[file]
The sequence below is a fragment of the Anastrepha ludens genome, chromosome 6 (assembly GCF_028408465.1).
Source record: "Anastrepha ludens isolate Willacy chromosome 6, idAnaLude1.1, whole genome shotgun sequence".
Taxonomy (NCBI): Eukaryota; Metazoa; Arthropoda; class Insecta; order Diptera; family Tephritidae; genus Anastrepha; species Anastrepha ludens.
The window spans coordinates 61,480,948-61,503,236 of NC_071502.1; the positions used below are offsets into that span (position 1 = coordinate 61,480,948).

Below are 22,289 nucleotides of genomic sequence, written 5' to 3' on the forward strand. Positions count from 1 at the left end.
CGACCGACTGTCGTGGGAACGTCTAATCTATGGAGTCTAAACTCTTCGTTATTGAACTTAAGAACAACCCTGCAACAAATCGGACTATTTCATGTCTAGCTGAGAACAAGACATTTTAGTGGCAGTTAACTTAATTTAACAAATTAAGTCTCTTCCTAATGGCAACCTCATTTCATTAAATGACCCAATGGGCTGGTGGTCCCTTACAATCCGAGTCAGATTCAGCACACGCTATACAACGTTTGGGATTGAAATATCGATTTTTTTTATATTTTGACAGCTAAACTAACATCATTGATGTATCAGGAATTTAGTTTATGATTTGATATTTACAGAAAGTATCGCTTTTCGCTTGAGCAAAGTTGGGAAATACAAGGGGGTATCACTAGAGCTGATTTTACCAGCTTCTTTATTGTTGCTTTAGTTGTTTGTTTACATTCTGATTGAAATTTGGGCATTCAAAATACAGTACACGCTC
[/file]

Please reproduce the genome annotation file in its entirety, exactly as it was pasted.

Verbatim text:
The sequence below is a fragment of the Anastrepha ludens genome, chromosome 6 (assembly GCF_028408465.1).
Source record: "Anastrepha ludens isolate Willacy chromosome 6, idAnaLude1.1, whole genome shotgun sequence".
Taxonomy (NCBI): Eukaryota; Metazoa; Arthropoda; class Insecta; order Diptera; family Tephritidae; genus Anastrepha; species Anastrepha ludens.
The window spans coordinates 61,480,948-61,503,236 of NC_071502.1; the positions used below are offsets into that span (position 1 = coordinate 61,480,948).

Below are 22,289 nucleotides of genomic sequence, written 5' to 3' on the forward strand. Positions count from 1 at the left end.
CGACCGACTGTCGTGGGAACGTCTAATCTATGGAGTCTAAACTCTTCGTTATTGAACTTAAGAACAACCCTGCAACAAATCGGACTATTTCATGTCTAGCTGAGAACAAGACATTTTAGTGGCAGTTAACTTAATTTAACAAATTAAGTCTCTTCCTAATGGCAACCTCATTTCATTAAATGACCCAATGGGCTGGTGGTCCCTTACAATCCGAGTCAGATTCAGCACACGCTATACAACGTTTGGGATTGAAATATCGATTTTTTTTATATTTTGACAGCTAAACTAACATCATTGATGTATCAGGAATTTAGTTTATGATTTGATATTTACAGAAAGTATCGCTTTTCGCTTGAGCAAAGTTGGGAAATACAAGGGGGTATCACTAGAGCTGATTTTACCAGCTTCTTTATTGTTGCTTTAGTTGTTTGTTTACATTCTGATTGAAATTTGGGCATTCAAAATACAGTACACGCTC